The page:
Goldman's surprising comeback is the result of one of the most focused, relentless campaigns to win business that Asia has ever seen. John L. Thornton, now co-chief operating officer based in London, ruthlessly pruned a long and scattered list of more than 300 clients when he became Asia boss in 1996. These days, Goldman goes after just 100 "Super League" clients in Asia outside Japan, a third of them in Greater China. Call them what you will--the movers and shakers, the heavy hitters--these people make most of the decisions and control most of the money in their countries. The way Thornton figured it: "Do a good deal for one of them, and it's like a positive virus."

Progressively, Goldman is insinuating itself into Asia's economic networks, from its state-owned enterprises to its startups. The bank has won some of the most prized restructuring and privatization assignments in postcrisis Asia. It was the lead manager, along with Salomon Smith Barney, on the first big deal: a landmark $4 billion bond floated by the South Korean government in March, 1998. A year later, it leased Jakarta's port to Li's Hutchison Whampoa in a 20-year, $250 million transaction. Then, in October, Thai Farmers Bank hired Goldman to help it manage $2 billion in bad loans. Even competitors are impressed. "Goldman is very focused," says Julie Craddock, a managing director at CS First Boston (Hong Kong) Ltd. "They have a very high success rate on deals they want."

Successful as Goldman's approach seems, it runs risks and has generated criticism. Most banks look to a steady flow of smaller deals to provide a constant source of income. But Goldman's all-or-nothing emphasis on blockbuster deals makes earnings more volatile if it misses any of them. And though it has raked in fat fees from telecom and banking deals, it has some blind spots. It was late, for example, to see the potential of Asian Internet companies, even though it was a major client of Infosys, the first Indian software firm to list in New York.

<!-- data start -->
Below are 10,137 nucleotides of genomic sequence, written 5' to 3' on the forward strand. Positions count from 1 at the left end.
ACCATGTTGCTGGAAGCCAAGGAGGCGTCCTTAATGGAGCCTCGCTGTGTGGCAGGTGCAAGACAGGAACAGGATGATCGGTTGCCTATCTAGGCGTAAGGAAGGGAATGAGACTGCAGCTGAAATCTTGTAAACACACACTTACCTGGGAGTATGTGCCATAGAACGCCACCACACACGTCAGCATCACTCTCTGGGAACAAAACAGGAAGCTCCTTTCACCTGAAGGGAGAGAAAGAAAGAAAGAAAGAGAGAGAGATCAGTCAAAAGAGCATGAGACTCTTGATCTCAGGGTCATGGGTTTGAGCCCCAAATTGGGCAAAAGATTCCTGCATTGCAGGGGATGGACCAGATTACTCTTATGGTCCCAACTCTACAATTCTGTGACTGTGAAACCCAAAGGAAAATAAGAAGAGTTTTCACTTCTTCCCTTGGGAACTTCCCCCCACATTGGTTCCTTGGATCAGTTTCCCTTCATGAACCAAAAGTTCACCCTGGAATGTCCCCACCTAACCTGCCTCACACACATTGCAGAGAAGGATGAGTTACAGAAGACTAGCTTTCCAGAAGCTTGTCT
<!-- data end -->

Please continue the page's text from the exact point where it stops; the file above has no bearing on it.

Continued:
A former senior Goldman investment banker derides what he calls the firm's "cash-cow approach" of picking a few big clients. "It's a niche strategy," he contends. "Who knows who the leaders will be 10 years from now? Nobody is smart enough to figure it out," he says. Indeed, Premier Zhu may look strong now. But a shift in power could diminish his standing and send Goldman back to square one.

Goldman's involvement in everything from aggressive trading on its own account to advisory and restructuring work, say some critics, also exposes it to potential conflicts of interest. Others argue that its urge to profit from all aspects of Asia's crisis is unseemly. "The proprietary [trading] guys help wreck economies, the advisory guys help work things out, and the debt guys float the debt," says a senior Hong Kong banker at a rival firm. Goldman, of course, does not see it that way and insists that it maintains good relations with central banks and other authorities around Asia.LOSS LEADERS. The criticism might be sour grapes from rivals pushed aside by Goldman's deal machine. But the bank will face intense scrutiny in China. For starters, Beijing's leaders are hypersensitive to any suggestion that they are being taken for a ride by glib foreigners. That's why Goldman executives spent years cultivating China's mandarins without much hope of immediate reward. They've curried favor by taking on assignments they don't want and donated time and money to pet projects of Beijing's leaders.

Consider what happened last December. The executive vice-governor of the southern province of Guangdong, Wang Qishan, asked Goldman's co-chief operating officer, Hank Paulson, to help restructure Guangdong Enterprises, the big and hugely troubled provincial holding company that Beijing had refused to bail out. Taking on a corrupt, bankrupt business such as this isn't likely to make Goldman any money. In fact, the bank has even promised to invest up to $20 million in the company as a show of good faith. Meanwhile, Goldman has had to contend with disgruntled foreign bankers who won't get back in full their loans to Guangdong Enterprises. Paulson simply says: "If the governor wants to see me, I get on a plane and come."